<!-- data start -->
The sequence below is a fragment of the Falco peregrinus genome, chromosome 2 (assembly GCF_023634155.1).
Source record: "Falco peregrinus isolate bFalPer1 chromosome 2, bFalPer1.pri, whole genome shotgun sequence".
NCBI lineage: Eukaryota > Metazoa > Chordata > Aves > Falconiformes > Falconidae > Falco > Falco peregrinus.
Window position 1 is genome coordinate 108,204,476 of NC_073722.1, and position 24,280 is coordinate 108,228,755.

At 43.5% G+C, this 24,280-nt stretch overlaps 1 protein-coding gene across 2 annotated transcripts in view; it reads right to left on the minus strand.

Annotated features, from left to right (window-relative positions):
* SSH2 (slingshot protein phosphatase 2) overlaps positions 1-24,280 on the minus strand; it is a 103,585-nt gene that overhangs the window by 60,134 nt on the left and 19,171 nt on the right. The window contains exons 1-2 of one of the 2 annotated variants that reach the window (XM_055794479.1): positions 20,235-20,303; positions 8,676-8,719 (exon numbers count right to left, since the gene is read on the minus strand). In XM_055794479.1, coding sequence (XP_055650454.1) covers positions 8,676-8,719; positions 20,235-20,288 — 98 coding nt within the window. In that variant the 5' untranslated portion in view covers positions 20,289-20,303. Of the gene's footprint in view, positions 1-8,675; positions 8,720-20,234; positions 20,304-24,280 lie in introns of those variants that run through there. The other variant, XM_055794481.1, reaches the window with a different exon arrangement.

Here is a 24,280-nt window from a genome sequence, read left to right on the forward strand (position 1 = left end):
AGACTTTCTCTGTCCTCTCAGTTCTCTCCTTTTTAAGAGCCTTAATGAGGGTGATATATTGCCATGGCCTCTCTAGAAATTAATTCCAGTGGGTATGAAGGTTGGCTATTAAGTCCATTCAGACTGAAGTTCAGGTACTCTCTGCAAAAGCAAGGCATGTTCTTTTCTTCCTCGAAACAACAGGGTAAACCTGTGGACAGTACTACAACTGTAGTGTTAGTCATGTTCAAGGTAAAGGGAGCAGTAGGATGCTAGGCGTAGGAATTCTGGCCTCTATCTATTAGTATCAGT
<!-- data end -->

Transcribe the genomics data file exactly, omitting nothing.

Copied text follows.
The sequence below is a fragment of the Falco peregrinus genome, chromosome 2 (assembly GCF_023634155.1).
Source record: "Falco peregrinus isolate bFalPer1 chromosome 2, bFalPer1.pri, whole genome shotgun sequence".
NCBI lineage: Eukaryota > Metazoa > Chordata > Aves > Falconiformes > Falconidae > Falco > Falco peregrinus.
Window position 1 is genome coordinate 108,204,476 of NC_073722.1, and position 24,280 is coordinate 108,228,755.

At 43.5% G+C, this 24,280-nt stretch overlaps 1 protein-coding gene across 2 annotated transcripts in view; it reads right to left on the minus strand.

Annotated features, from left to right (window-relative positions):
* SSH2 (slingshot protein phosphatase 2) overlaps positions 1-24,280 on the minus strand; it is a 103,585-nt gene that overhangs the window by 60,134 nt on the left and 19,171 nt on the right. The window contains exons 1-2 of one of the 2 annotated variants that reach the window (XM_055794479.1): positions 20,235-20,303; positions 8,676-8,719 (exon numbers count right to left, since the gene is read on the minus strand). In XM_055794479.1, coding sequence (XP_055650454.1) covers positions 8,676-8,719; positions 20,235-20,288 — 98 coding nt within the window. In that variant the 5' untranslated portion in view covers positions 20,289-20,303. Of the gene's footprint in view, positions 1-8,675; positions 8,720-20,234; positions 20,304-24,280 lie in introns of those variants that run through there. The other variant, XM_055794481.1, reaches the window with a different exon arrangement.

Here is a 24,280-nt window from a genome sequence, read left to right on the forward strand (position 1 = left end):
AGACTTTCTCTGTCCTCTCAGTTCTCTCCTTTTTAAGAGCCTTAATGAGGGTGATATATTGCCATGGCCTCTCTAGAAATTAATTCCAGTGGGTATGAAGGTTGGCTATTAAGTCCATTCAGACTGAAGTTCAGGTACTCTCTGCAAAAGCAAGGCATGTTCTTTTCTTCCTCGAAACAACAGGGTAAACCTGTGGACAGTACTACAACTGTAGTGTTAGTCATGTTCAAGGTAAAGGGAGCAGTAGGATGCTAGGCGTAGGAATTCTGGCCTCTATCTATTAGTATCAGT